Marvel

Spider-Man: No Way Home’s Ending Perfectly Sets Up Iron Man’s Death

When Iron Man sacrificed himself to rescue the universe from Thanos in Avengers: Endgame, it wonderfully set up No Way Home’s conclusion. RDJ’s Tony Stark offered his life to use the Infinity Gauntlet to stop Josh Brolin’s Mad Titan from obliterating all of creation for his warped vision of the Greater Good in the MCU Phase 3 event movie. He finally fulfilled his role as Spider-Man’s mentor at that moment.

Iron Man’s Death Had A Greater Meaning

Iron Man’s death was pivotal

Most of Tom Holland’s Spider-Man lived in the shadow of Iron Man, even though Stark’s tech-enabled quick enhancements to Parker’s handmade costumes. With Spider-Man’s ability to pilot his own MCU tale being questioned, Stark stepped in as Uncle Ben, giving Peter sound counsel and trying to keep him in line.

In the end, Stark had to combine the practically parental sentiments he had for Peter with his trademark volatility and some deeply unsuitable decisions due to his own faults. By making Spider-Man an Avenger too soon, he not only equipped his suit with an instant kill mode.

Iron Man’s death allowed Spider-Man to emerge from Tony Stark’s shadow. However, even so, his old mentor had a significant impact on Peter’s life. This leads to the Mysterio narrative of Far From Home. Peter was also labeled as the “next Iron Man” because of this. Whatever his future holds for him, Spider-Man’s self-imposed exile in NWH has made him more like Iron Man than he’s ever been before.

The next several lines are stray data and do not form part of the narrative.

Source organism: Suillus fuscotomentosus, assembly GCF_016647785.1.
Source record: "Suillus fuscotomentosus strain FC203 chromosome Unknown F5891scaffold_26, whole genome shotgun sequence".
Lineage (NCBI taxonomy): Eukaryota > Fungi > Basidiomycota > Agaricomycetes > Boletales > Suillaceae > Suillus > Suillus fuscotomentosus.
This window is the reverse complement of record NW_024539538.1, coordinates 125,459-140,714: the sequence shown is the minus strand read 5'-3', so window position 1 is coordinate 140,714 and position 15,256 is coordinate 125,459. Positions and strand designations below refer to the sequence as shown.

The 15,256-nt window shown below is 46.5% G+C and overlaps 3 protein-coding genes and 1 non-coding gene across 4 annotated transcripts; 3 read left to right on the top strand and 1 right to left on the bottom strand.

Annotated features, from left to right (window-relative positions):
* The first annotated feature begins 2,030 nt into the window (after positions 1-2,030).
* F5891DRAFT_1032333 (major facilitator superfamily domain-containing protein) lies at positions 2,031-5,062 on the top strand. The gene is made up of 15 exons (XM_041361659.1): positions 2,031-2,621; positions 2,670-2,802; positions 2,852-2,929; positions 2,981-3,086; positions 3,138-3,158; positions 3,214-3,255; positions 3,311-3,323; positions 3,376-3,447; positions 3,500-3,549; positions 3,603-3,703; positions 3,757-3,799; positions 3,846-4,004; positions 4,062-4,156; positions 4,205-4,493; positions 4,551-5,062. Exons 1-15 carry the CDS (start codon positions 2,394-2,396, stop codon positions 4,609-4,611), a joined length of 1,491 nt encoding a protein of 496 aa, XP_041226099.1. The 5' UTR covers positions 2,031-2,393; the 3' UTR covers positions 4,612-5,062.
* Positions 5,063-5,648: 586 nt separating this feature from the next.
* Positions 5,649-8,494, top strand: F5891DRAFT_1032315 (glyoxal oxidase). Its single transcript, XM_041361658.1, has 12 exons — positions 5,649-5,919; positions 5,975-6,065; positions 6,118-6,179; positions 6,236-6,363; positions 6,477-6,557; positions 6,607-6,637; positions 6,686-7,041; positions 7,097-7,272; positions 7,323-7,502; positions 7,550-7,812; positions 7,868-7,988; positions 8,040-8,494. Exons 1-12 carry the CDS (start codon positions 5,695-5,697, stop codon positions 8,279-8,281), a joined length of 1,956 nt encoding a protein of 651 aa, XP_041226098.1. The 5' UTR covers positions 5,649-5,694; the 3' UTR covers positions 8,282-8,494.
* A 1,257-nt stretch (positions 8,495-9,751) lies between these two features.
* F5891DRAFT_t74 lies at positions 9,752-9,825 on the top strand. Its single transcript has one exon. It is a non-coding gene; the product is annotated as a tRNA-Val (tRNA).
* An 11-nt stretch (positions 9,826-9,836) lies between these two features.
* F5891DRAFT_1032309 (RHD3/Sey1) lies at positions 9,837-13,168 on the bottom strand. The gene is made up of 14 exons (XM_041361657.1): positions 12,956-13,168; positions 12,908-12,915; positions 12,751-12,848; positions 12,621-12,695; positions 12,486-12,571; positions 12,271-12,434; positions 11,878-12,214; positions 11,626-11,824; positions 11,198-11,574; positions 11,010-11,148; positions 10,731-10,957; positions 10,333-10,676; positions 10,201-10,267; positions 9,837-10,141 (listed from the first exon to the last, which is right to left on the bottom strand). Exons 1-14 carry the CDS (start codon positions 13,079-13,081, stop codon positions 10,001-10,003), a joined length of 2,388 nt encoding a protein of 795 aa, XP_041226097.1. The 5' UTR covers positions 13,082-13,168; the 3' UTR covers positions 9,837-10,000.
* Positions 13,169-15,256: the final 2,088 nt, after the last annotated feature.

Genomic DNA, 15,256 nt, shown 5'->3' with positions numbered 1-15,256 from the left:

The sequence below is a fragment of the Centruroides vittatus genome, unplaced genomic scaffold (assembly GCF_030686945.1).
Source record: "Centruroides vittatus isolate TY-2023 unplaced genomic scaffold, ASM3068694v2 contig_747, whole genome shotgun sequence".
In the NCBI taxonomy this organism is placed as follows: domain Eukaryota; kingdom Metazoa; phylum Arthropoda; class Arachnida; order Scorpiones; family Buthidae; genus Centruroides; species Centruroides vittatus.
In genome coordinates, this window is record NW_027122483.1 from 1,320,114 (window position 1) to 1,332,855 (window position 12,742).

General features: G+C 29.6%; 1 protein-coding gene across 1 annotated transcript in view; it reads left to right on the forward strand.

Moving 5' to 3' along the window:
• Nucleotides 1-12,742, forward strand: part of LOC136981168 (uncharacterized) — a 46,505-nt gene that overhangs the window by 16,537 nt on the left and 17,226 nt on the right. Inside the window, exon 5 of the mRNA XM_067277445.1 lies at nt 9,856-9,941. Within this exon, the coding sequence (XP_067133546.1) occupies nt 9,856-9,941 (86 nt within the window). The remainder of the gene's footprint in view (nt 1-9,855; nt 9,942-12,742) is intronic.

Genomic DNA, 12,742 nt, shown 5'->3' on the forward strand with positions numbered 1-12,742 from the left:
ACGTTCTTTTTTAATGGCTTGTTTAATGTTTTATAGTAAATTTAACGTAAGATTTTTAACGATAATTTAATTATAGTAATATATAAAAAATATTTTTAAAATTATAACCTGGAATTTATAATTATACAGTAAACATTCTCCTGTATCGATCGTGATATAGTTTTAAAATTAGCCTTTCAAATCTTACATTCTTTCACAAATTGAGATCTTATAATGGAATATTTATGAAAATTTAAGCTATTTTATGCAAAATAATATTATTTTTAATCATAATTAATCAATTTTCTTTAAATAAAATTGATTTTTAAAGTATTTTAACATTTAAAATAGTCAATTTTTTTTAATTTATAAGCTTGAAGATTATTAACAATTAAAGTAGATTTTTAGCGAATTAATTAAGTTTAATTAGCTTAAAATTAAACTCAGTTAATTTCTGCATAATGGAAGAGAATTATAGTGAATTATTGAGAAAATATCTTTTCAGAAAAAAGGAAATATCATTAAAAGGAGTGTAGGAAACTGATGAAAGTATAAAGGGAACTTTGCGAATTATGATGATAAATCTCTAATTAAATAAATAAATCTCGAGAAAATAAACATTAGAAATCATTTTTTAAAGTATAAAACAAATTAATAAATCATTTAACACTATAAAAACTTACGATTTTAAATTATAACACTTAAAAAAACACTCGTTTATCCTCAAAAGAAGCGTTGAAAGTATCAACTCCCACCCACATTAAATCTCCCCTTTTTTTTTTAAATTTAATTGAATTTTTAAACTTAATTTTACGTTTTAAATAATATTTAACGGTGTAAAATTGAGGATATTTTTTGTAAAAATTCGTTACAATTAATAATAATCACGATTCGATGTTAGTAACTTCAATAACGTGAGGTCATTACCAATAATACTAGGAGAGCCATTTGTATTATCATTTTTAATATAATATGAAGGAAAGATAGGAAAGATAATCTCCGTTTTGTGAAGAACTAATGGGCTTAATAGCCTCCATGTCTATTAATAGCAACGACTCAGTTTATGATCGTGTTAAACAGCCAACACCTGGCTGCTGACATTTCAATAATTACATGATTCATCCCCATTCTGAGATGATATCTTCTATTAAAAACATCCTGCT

With Great Power Comes Great Responsibility

With great power…

Peter Parker’s selfless decision to erase himself from the minds of his loved ones in order to save the universe feels like the most important lesson Tony Stark has learned in his whole life. As a result of Tony Stark’s final actions in Endgame, Peter received the mentor guidance he needed to save the Earth in NWH.

Even if Peter Parker never met the early, rougher version of Tony Stark, as a role model, Iron Man would have taught him about sacrifice and doing whatever it takes for the greater good. Iron Man had almost sacrificed himself to stop the MCU’s Battle of New York, was willing to die to prevent Thanos from enacting his plan in Infinity War, and had gladly subjugated his fellow Avengers to the Sokovia Accords in the service of the “greater picture.”

The MCU’s Iron Man may have been impulsive. Additionally, his personal life choices (before he let himself settle) were not the best examples for a teenager. However, he lived a life incredibly similar to Spider-Man’s most famous motto: “With great power comes great responsibility”.

Stark’s sacrifice at the end of Endgame was his revenge on Captain America for questioning his selflessness in The Avengers. Furthermore, it also served the greater purpose of encouraging Parker to undertake the most difficult thing he could.

Iron Man’s readiness to cast aside his family in Endgame to stop Thanos, or to lose his life the other times he’d willfully sought to sacrifice himself in the MCU, was a lot like Spider-Man’s decision in No Way Home to rip out his own heart. Peter’s decision to make the great sacrifice was a testament to how much Iron Man’s death meant to him. This, and that how much he had instilled in him his own ideals.